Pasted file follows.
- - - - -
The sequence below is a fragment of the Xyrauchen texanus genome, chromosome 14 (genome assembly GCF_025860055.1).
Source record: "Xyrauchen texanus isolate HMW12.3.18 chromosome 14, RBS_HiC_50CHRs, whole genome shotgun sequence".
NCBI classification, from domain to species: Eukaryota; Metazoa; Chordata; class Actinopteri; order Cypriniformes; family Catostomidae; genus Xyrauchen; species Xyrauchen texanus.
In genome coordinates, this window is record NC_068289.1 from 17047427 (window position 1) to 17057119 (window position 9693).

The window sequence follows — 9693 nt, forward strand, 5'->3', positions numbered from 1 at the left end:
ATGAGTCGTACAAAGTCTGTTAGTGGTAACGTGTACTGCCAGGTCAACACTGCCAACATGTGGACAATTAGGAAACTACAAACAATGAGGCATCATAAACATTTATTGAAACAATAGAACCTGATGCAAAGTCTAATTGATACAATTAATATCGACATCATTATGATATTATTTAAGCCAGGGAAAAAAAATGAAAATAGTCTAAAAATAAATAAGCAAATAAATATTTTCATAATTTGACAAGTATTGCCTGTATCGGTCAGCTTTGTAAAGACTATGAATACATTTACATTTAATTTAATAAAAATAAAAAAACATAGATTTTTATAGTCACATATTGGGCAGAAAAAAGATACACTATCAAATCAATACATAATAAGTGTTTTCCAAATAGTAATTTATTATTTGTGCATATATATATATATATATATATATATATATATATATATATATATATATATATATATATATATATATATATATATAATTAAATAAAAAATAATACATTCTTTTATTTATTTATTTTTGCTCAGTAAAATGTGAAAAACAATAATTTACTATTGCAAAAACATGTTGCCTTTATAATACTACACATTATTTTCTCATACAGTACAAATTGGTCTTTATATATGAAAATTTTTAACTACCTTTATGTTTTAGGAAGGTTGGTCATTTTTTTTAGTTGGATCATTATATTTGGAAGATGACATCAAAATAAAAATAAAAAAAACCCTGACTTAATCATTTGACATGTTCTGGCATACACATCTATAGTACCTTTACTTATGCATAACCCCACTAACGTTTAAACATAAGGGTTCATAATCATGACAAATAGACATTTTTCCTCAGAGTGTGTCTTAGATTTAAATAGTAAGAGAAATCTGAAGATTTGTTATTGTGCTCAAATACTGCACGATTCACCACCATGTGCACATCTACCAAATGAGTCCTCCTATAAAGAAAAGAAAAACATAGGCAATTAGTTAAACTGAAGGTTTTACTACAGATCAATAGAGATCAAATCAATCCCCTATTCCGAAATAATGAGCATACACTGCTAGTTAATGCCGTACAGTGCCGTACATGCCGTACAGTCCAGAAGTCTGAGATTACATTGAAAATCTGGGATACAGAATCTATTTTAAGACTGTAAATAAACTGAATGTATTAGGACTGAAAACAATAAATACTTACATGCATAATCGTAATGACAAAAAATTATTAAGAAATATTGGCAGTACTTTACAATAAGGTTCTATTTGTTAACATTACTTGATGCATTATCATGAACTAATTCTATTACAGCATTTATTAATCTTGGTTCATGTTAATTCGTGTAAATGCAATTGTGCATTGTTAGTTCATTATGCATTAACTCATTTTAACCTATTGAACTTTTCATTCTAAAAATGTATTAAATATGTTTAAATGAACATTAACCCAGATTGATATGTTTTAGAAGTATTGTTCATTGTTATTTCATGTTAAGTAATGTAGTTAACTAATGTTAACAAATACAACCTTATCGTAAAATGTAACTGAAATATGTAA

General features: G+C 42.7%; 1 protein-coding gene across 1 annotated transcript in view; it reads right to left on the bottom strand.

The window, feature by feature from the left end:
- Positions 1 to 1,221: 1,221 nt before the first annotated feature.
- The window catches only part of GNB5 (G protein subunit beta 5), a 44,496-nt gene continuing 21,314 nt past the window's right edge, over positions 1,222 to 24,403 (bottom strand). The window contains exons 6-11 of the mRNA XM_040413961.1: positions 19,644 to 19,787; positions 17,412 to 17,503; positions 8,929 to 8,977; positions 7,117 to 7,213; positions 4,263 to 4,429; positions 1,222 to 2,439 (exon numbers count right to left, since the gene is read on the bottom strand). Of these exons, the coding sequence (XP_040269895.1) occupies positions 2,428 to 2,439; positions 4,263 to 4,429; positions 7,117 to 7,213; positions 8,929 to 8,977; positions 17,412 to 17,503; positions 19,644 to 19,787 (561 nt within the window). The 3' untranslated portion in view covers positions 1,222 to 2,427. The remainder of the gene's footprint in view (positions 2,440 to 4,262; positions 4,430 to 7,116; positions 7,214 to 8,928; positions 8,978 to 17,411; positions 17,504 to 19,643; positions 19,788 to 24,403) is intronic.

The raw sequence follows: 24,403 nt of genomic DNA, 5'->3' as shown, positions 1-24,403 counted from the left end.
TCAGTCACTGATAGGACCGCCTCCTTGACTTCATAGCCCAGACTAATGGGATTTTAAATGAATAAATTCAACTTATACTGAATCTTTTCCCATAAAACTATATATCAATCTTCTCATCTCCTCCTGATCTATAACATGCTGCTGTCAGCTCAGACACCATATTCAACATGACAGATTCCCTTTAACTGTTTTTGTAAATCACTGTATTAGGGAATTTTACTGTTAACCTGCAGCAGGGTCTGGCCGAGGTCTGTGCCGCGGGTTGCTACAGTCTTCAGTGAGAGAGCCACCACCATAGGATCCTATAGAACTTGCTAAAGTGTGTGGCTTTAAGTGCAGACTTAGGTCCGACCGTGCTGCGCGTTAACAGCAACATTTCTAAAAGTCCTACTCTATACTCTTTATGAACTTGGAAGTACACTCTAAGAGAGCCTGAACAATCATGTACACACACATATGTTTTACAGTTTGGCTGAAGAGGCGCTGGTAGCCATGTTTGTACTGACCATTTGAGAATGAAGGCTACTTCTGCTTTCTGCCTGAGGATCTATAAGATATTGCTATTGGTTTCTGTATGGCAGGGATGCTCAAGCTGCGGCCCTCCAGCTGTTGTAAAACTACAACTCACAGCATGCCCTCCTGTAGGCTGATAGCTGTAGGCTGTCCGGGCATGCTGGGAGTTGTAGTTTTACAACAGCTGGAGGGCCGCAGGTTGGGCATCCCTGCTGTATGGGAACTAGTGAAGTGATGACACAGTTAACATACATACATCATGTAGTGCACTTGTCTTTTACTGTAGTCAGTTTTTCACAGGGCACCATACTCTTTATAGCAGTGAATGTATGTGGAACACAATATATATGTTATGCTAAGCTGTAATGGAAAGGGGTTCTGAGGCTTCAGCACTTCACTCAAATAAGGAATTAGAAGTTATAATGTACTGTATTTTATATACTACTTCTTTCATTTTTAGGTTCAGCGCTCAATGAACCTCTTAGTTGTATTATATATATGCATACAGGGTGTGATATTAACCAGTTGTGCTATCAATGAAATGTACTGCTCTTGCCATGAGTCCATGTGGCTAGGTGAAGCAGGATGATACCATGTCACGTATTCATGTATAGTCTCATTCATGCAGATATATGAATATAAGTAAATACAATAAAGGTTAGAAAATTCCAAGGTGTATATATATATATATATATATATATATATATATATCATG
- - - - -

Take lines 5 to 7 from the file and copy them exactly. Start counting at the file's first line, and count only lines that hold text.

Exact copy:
The window sequence follows — 9693 nt, forward strand, 5'->3', positions numbered from 1 at the left end:
ATGAGTCGTACAAAGTCTGTTAGTGGTAACGTGTACTGCCAGGTCAACACTGCCAACATGTGGACAATTAGGAAACTACAAACAATGAGGCATCATAAACATTTATTGAAACAATAGAACCTGATGCAAAGTCTAATTGATACAATTAATATCGACATCATTATGATATTATTTAAGCCAGGGAAAAAAAATGAAAATAGTCTAAAAATAAATAAGCAAATAAATATTTTCATAATTTGACAAGTATTGCCTGTATCGGTCAGCTTTGTAAAGACTATGAATACATTTACATTTAATTTAATAAAAATAAAAAAACATAGATTTTTATAGTCACATATTGGGCAGAAAAAAGATACACTATCAAATCAATACATAATAAGTGTTTTCCAAATAGTAATTTATTATTTGTGCATATATATATATATATATATATATATATATATATATATATATATATATATATATATATATATATATATATATATAATTAAATAAAAAATAATACATTCTTTTATTTATTTATTTTTGCTCAGTAAAATGTGAAAAACAATAATTTACTATTGCAAAAACATGTTGCCTTTATAATACTACACATTATTTTCTCATACAGTACAAATTGGTCTTTATATATGAAAATTTTTAACTACCTTTATGTTTTAGGAAGGTTGGTCATTTTTTTTAGTTGGATCATTATATTTGGAAGATGACATCAAAATAAAAATAAAAAAAACCCTGACTTAATCATTTGACATGTTCTGGCATACACATCTATAGTACCTTTACTTATGCATAACCCCACTAACGTTTAAACATAAGGGTTCATAATCATGACAAATAGACATTTTTCCTCAGAGTGTGTCTTAGATTTAAATAGTAAGAGAAATCTGAAGATTTGTTATTGTGCTCAAATACTGCACGATTCACCACCATGTGCACATCTACCAAATGAGTCCTCCTATAAAGAAAAGAAAAACATAGGCAATTAGTTAAACTGAAGGTTTTACTACAGATCAATAGAGATCAAATCAATCCCCTATTCCGAAATAATGAGCATACACTGCTAGTTAATGCCGTACAGTGCCGTACATGCCGTACAGTCCAGAAGTCTGAGATTACATTGAAAATCTGGGATACAGAATCTATTTTAAGACTGTAAATAAACTGAATGTATTAGGACTGAAAACAATAAATACTTACATGCATAATCGTAATGACAAAAAATTATTAAGAAATATTGGCAGTACTTTACAATAAGGTTCTATTTGTTAACATTACTTGATGCATTATCATGAACTAATTCTATTACAGCATTTATTAATCTTGGTTCATGTTAATTCGTGTAAATGCAATTGTGCATTGTTAGTTCATTATGCATTAACTCATTTTAACCTATTGAACTTTTCATTCTAAAAATGTATTAAATATGTTTAAATGAACATTAACCCAGATTGATATGTTTTAGAAGTATTGTTCATTGTTATTTCATGTTAAGTAATGTAGTTAACTAATGTTAACAAATACAACCTTATCGTAAAATGTAACTGAAATATGTAA

General features: G+C 42.7%; 1 protein-coding gene across 1 annotated transcript in view; it reads right to left on the bottom strand.